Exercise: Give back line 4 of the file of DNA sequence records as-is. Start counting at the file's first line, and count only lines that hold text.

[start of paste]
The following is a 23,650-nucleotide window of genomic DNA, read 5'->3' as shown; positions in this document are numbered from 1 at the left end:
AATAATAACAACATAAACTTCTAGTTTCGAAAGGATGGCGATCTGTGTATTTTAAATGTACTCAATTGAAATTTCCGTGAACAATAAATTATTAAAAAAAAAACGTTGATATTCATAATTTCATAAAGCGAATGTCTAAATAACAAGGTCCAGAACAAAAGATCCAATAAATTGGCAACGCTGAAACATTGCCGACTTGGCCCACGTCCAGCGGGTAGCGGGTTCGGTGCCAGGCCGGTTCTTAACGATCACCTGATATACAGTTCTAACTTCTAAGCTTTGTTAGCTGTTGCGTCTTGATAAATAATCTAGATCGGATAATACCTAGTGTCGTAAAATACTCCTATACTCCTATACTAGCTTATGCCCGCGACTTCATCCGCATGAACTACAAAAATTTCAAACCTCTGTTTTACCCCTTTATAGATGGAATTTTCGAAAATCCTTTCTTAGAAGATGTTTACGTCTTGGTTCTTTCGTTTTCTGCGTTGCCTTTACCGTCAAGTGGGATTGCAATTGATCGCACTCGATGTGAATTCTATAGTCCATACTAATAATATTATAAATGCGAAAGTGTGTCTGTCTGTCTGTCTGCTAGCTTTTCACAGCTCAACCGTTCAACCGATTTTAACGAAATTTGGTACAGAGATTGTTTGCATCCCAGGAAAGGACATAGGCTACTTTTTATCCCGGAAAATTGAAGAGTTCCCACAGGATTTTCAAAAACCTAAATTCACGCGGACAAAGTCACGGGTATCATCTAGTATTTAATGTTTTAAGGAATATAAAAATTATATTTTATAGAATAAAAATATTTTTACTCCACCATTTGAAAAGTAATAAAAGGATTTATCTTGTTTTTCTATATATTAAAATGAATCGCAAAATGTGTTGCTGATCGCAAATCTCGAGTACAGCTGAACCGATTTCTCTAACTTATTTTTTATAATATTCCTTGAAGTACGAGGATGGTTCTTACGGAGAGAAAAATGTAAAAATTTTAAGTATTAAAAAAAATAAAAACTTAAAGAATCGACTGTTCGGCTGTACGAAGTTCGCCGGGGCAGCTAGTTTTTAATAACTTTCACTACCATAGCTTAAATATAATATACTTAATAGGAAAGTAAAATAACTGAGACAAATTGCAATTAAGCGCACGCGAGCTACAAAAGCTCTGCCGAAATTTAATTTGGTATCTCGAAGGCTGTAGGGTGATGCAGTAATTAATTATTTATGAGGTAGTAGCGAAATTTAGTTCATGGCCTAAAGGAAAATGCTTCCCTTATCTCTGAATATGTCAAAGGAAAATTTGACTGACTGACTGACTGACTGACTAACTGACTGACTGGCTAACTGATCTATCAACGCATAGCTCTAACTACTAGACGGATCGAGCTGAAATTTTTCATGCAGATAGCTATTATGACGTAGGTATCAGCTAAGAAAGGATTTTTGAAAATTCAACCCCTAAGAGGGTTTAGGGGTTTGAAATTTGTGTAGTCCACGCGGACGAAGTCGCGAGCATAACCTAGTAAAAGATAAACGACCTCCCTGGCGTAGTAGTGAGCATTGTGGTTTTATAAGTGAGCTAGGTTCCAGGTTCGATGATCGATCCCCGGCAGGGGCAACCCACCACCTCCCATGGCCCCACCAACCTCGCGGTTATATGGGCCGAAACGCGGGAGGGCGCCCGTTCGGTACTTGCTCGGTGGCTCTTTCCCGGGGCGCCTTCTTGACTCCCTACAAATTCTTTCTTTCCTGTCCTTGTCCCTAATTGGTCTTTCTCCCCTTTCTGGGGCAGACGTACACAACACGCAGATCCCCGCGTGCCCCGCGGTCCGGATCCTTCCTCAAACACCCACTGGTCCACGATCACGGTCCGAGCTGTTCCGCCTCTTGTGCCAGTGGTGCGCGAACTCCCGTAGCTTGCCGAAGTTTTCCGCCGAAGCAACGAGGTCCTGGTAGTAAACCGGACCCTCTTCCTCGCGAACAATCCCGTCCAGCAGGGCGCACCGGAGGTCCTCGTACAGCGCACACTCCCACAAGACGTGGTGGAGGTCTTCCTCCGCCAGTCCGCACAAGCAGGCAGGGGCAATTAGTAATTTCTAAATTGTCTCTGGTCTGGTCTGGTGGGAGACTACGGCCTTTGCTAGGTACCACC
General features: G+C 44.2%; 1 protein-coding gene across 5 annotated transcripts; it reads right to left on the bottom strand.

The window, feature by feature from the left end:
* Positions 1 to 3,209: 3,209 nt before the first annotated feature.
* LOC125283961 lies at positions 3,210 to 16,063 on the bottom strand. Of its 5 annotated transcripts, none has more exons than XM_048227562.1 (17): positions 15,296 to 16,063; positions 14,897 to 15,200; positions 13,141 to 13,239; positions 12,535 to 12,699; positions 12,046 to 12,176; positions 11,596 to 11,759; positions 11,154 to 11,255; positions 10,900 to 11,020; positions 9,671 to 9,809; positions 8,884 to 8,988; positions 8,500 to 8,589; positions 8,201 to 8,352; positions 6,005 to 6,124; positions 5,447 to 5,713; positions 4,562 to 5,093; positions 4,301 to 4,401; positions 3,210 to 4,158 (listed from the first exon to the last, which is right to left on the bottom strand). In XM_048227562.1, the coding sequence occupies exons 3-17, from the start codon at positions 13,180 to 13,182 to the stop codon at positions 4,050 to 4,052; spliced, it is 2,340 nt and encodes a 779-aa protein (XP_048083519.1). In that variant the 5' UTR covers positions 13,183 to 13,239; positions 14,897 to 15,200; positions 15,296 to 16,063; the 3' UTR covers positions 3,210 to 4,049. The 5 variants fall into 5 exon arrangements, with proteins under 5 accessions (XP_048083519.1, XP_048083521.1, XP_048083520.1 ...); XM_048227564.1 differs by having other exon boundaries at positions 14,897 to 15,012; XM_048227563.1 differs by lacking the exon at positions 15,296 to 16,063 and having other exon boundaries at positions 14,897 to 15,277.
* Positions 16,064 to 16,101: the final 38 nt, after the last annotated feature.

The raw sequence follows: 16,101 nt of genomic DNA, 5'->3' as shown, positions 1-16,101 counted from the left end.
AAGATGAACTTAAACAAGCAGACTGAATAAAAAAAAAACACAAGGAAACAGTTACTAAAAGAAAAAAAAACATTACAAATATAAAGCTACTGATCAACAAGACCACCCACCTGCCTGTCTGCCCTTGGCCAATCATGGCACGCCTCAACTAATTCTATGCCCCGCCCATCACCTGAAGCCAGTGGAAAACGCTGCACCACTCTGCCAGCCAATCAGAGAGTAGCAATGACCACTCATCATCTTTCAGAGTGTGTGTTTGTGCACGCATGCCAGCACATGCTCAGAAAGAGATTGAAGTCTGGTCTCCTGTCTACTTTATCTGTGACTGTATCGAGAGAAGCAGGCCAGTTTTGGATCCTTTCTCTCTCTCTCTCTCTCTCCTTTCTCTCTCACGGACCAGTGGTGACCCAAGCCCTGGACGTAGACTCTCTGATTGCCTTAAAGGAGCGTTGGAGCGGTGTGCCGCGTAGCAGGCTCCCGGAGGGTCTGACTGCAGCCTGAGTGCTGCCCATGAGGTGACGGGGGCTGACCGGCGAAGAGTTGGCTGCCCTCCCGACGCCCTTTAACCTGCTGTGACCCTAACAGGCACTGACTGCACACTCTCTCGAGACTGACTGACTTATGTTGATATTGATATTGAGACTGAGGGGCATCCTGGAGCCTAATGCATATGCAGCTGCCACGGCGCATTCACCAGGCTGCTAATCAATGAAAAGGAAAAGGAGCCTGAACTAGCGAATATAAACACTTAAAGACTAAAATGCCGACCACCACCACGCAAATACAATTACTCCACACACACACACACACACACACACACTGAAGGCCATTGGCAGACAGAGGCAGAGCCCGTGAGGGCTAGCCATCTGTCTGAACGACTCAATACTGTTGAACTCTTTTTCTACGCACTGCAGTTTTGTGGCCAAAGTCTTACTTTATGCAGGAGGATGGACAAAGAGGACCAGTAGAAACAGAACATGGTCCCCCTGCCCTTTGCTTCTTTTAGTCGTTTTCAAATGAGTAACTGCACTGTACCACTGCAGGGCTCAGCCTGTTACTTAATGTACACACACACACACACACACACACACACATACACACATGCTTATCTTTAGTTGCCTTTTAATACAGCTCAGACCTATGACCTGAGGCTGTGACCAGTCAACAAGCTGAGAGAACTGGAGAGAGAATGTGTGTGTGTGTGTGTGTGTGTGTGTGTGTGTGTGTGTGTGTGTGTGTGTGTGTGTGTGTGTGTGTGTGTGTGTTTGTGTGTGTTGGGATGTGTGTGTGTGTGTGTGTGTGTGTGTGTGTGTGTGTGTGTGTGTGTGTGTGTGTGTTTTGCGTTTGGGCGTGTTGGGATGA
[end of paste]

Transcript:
The window, feature by feature from the left end: